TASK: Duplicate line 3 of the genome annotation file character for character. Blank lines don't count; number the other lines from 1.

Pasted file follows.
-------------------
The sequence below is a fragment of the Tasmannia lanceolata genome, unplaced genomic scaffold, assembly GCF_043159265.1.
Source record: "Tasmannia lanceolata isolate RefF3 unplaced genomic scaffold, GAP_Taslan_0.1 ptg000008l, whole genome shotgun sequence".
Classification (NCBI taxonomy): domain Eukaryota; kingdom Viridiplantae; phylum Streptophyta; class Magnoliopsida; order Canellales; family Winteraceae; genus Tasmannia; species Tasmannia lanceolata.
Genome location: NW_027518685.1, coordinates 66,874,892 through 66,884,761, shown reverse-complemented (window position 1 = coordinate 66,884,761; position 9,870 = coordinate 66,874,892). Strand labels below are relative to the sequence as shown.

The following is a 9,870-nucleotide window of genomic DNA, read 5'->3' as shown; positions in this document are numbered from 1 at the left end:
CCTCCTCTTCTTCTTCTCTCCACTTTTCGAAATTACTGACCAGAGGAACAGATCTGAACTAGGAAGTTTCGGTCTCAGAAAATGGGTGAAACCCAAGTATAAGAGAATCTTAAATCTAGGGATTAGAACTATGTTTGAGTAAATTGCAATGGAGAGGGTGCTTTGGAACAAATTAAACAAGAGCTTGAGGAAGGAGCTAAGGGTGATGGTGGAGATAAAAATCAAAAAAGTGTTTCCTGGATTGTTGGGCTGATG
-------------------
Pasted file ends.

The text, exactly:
Classification (NCBI taxonomy): domain Eukaryota; kingdom Viridiplantae; phylum Streptophyta; class Magnoliopsida; order Canellales; family Winteraceae; genus Tasmannia; species Tasmannia lanceolata.